Dog Vomit Smells Like Feces

Dog vomit that smells like feces is usually the product of a bowel obstruction, which will need to be treated promptly. While it is common for dogs to vomit if they have eaten or ingested something that did not agree with them, it should not smell like feces under normal circumstances. To learn more about dog vomit that smells like feces and bowel obstructions in dogs, read on.

What Is a Bowel Obstruction in Dogs?

A bowel obstruction is a blockage in the dog's digestive tract, and it can be potentially deadly if not treated quickly. An untreated bowel obstruction can cause holes and tears to develop in the organs, which will eventually cause the dog to lose his ability to absorb nutrients.

Most bowel obstruction in dogs occur when a dog swallows or ingests material that gets stuck in the digestive tract. Puppies are especially prone to developing bowel obstructions because they tend to chew on materials and swallow items more easily.

Common materials that dogs can swallow include:

  • rocks
  • coins
  • toys
  • socks
  • balls
  • bones

Common signs and symptoms of a bowel obstruction in dogs may include the following:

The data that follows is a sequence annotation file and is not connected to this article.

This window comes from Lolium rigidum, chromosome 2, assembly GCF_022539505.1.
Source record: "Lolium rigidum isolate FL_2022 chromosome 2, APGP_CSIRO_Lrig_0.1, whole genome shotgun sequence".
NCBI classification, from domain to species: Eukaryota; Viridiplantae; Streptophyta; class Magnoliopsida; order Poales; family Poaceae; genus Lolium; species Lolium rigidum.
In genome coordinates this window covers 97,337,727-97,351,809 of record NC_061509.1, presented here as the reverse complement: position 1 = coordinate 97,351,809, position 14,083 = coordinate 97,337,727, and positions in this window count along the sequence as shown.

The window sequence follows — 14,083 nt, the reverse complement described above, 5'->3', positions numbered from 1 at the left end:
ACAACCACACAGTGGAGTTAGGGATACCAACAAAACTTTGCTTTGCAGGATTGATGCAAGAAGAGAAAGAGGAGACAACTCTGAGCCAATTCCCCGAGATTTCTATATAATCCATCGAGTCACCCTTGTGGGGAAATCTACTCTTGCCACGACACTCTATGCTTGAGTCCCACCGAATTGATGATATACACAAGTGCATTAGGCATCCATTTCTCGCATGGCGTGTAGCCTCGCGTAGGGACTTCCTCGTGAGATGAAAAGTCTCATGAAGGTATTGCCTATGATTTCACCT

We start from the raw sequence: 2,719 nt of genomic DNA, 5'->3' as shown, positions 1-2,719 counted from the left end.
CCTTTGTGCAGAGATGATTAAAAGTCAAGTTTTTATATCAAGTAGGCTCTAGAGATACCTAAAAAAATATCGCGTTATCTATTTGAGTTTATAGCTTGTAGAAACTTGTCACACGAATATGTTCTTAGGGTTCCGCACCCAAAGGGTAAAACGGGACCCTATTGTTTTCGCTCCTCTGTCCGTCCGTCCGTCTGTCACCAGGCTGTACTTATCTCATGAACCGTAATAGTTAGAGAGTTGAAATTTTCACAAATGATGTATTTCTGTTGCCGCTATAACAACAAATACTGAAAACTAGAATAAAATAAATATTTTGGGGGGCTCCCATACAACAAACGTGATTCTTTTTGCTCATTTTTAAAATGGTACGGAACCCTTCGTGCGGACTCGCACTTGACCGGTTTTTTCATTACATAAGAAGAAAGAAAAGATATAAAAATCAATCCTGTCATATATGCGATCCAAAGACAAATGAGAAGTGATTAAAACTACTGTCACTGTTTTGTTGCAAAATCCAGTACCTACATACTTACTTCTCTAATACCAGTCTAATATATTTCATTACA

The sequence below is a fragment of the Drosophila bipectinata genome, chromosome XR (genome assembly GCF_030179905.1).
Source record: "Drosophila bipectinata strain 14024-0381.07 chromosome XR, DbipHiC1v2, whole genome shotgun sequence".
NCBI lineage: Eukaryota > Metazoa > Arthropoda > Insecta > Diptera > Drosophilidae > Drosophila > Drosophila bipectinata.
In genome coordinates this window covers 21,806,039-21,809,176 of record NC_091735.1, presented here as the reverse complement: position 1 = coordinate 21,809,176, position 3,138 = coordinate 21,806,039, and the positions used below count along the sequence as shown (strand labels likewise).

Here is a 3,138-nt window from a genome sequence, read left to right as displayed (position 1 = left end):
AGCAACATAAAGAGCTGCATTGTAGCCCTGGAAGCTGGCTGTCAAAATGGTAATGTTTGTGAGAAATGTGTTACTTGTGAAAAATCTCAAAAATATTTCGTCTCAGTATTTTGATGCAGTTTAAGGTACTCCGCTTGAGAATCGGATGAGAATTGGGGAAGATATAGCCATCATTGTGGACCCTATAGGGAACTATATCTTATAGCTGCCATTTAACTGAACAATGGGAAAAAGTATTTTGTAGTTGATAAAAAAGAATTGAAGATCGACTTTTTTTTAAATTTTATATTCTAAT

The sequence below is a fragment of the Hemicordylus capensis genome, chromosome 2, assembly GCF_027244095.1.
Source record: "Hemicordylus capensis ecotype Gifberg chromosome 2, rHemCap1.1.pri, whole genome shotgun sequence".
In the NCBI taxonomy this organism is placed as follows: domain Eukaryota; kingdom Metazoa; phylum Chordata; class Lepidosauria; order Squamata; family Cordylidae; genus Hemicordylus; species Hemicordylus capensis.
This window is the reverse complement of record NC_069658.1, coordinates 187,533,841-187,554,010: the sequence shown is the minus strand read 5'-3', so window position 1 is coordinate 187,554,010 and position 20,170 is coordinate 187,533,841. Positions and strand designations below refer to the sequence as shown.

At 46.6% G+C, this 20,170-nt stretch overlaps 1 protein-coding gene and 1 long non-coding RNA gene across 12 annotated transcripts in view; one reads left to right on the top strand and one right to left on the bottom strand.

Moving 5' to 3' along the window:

• Vomiting
  • Abdominal pain
  • Lack of appetite
  • Dehydration
  • Weakness
  • Lack of energy
  • Depression
  • Vomit that smells like feces
  • Dark of bloody stools

If you notice your pet has any of these symptoms, it is advised to contact a veterinarian as soon as possible. A bowel obstruction is a serious condition that will need prompt attention. Vomit that smells like feces is almost always a sign of a bowel obstruction.

Diagnosing and Treating Bowel Obstructions in Dogs

Pet owners should promptly take their pet to a veterinarian as soon as they notice any signs or symptoms of a bowel obstruction. A veterinarian will examine the abdomen and look for obvious signs of pain and obstruction. An X-ray may also be performed to find foreign objects or materials in the dog's digestive tract.

Once your pet has been diagnosed with a bowel obstruction, the veterinarian may try to induce vomiting if the object was recently swallowed. If not, an endoscopy may be performed. If an endoscopy is not effective, surgery may be used as the last option.

Once treated, your pet should show signs of recovery immediately. Most canines who are diagnosed early and treated properly make a full recovery in a short time period.